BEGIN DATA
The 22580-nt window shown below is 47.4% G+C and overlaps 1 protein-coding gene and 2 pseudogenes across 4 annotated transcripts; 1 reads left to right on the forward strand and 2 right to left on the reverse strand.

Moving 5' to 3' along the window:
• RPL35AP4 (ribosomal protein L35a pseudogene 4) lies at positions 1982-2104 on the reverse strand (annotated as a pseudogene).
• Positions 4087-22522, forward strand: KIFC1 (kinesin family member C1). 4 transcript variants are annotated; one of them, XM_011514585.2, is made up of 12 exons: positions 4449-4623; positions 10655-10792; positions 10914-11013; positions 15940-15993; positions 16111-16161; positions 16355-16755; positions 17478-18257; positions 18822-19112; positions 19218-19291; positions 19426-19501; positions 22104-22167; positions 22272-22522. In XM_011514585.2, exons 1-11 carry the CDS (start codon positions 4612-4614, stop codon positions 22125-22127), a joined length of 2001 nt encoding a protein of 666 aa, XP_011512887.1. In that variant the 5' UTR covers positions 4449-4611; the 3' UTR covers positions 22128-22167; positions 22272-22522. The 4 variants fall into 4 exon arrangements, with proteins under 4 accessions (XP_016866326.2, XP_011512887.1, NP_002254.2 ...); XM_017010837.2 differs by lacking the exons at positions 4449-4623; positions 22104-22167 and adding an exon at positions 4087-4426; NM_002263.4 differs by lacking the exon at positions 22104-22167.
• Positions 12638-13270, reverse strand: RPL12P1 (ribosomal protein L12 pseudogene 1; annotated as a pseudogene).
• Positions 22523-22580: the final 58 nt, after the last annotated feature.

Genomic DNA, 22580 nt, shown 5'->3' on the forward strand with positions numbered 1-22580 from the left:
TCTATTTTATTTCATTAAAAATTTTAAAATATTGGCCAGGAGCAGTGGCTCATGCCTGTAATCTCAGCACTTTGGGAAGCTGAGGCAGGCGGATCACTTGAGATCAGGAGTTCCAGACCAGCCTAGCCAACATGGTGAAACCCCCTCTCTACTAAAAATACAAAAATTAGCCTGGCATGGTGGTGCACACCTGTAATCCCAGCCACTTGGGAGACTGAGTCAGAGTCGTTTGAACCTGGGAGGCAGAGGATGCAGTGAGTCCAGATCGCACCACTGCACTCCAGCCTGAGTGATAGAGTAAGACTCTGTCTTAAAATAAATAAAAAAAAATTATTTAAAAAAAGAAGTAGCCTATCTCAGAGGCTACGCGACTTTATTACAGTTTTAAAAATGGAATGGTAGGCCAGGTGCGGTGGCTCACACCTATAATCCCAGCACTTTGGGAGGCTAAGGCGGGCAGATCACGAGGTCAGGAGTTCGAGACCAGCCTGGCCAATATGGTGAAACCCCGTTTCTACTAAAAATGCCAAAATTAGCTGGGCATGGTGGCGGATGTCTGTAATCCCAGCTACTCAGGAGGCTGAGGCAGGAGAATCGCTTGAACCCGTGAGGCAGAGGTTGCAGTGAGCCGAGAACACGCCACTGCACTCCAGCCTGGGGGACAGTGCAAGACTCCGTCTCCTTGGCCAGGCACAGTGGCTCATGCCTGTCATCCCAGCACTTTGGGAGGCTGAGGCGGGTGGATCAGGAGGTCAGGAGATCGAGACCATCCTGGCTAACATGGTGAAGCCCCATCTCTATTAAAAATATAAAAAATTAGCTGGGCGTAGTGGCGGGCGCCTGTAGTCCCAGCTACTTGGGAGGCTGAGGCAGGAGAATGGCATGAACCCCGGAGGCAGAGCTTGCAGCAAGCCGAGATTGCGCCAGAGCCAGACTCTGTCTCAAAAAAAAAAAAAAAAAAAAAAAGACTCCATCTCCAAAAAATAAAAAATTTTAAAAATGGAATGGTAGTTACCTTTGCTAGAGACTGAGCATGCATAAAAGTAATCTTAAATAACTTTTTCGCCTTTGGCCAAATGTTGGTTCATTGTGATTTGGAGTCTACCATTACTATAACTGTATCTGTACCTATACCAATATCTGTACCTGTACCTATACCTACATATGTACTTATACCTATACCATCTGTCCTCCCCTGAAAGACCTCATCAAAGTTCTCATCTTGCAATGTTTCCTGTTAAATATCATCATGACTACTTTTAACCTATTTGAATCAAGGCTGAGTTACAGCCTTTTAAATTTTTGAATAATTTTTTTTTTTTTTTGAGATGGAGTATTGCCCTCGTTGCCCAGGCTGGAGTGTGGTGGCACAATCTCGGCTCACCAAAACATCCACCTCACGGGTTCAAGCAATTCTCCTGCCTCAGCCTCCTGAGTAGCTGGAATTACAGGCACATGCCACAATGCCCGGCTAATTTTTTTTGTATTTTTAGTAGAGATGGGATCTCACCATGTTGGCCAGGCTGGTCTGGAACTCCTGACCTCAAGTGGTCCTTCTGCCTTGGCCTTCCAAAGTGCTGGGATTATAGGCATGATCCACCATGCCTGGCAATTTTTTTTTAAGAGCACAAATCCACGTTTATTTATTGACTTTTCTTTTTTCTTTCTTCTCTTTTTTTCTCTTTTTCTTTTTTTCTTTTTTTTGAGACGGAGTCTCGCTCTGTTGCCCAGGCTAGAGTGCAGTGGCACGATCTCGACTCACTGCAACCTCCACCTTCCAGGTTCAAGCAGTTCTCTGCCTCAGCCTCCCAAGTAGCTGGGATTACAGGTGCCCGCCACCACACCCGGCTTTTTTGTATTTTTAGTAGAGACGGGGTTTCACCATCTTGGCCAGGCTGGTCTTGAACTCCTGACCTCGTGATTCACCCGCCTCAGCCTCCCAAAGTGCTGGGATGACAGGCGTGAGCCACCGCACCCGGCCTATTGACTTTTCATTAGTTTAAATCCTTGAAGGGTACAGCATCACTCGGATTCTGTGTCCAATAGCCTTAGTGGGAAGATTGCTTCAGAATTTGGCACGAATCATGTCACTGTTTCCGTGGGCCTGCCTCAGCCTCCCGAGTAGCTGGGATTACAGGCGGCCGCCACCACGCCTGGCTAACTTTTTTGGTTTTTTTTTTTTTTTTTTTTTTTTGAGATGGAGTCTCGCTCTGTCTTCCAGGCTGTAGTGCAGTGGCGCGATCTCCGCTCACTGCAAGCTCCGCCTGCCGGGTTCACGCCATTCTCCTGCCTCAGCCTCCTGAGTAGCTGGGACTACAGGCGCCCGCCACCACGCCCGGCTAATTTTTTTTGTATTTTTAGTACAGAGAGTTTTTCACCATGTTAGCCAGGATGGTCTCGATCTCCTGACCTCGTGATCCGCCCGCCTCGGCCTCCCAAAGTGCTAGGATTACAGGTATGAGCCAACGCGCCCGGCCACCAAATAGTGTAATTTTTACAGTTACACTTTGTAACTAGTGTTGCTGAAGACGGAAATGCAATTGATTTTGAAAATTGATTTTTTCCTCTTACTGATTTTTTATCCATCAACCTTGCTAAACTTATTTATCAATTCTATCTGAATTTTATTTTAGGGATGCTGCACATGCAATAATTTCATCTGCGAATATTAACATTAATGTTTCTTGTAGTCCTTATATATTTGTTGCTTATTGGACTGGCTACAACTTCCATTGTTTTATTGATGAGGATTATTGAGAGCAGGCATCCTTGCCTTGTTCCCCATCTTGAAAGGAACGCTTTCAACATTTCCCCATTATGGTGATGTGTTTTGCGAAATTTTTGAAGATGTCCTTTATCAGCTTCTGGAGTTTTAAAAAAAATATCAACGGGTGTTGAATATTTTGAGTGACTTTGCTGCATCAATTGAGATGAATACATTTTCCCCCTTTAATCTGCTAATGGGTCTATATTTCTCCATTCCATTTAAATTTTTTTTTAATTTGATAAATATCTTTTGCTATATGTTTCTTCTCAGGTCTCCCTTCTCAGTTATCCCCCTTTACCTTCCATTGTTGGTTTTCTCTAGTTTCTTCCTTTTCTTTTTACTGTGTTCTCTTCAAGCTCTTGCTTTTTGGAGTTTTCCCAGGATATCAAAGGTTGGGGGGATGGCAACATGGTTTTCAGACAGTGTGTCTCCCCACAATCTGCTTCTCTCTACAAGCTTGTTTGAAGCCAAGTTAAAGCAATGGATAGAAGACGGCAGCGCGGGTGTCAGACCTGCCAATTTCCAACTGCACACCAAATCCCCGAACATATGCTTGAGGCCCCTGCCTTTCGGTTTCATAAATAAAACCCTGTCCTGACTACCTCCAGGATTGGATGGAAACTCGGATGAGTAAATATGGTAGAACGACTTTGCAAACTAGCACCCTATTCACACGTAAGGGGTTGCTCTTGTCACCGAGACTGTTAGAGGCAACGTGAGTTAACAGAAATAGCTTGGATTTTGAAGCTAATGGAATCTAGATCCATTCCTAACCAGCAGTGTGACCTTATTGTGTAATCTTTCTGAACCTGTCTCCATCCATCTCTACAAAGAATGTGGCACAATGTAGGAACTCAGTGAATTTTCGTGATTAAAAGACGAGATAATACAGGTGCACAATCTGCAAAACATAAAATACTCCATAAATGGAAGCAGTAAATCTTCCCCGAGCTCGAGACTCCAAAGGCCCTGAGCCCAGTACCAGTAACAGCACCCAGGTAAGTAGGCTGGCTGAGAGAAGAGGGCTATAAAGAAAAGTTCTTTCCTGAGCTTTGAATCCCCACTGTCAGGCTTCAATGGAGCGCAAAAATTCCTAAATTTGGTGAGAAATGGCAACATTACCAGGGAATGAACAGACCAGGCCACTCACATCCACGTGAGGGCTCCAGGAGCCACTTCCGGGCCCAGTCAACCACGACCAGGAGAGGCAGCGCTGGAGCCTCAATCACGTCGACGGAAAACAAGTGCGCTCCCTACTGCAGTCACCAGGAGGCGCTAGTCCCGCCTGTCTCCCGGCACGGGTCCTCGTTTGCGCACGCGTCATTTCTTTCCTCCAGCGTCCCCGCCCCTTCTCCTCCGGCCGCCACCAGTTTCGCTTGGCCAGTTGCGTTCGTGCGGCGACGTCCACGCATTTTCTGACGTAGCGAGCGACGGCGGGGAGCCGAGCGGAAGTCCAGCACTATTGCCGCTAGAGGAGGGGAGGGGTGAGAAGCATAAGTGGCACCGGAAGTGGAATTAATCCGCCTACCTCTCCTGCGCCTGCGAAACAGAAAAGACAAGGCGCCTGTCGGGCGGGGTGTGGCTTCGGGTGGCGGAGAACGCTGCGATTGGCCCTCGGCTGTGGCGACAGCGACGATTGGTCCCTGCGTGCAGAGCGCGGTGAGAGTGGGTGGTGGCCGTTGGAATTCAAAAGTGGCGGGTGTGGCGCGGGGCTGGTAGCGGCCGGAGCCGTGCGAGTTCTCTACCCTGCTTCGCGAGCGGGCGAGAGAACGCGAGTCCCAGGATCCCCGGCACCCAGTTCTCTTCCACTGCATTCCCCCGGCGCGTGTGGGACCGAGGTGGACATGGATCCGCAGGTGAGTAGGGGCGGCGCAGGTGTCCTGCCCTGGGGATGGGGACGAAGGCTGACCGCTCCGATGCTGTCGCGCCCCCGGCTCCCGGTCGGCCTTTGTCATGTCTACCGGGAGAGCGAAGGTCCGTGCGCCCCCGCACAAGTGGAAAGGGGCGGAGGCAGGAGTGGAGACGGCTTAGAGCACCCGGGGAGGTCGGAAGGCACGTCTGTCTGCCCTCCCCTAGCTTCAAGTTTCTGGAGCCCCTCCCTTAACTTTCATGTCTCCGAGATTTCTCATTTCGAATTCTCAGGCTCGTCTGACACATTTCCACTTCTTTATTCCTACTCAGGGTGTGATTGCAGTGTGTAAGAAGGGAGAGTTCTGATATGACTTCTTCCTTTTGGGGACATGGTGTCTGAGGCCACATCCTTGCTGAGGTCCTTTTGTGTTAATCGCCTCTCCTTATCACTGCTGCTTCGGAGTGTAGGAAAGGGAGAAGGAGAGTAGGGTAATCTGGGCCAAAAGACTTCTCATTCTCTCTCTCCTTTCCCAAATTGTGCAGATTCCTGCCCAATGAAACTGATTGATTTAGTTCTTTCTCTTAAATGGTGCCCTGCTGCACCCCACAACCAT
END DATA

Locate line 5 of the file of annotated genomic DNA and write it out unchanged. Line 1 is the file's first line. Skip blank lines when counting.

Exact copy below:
• Positions 12638-13270, reverse strand: RPL12P1 (ribosomal protein L12 pseudogene 1; annotated as a pseudogene).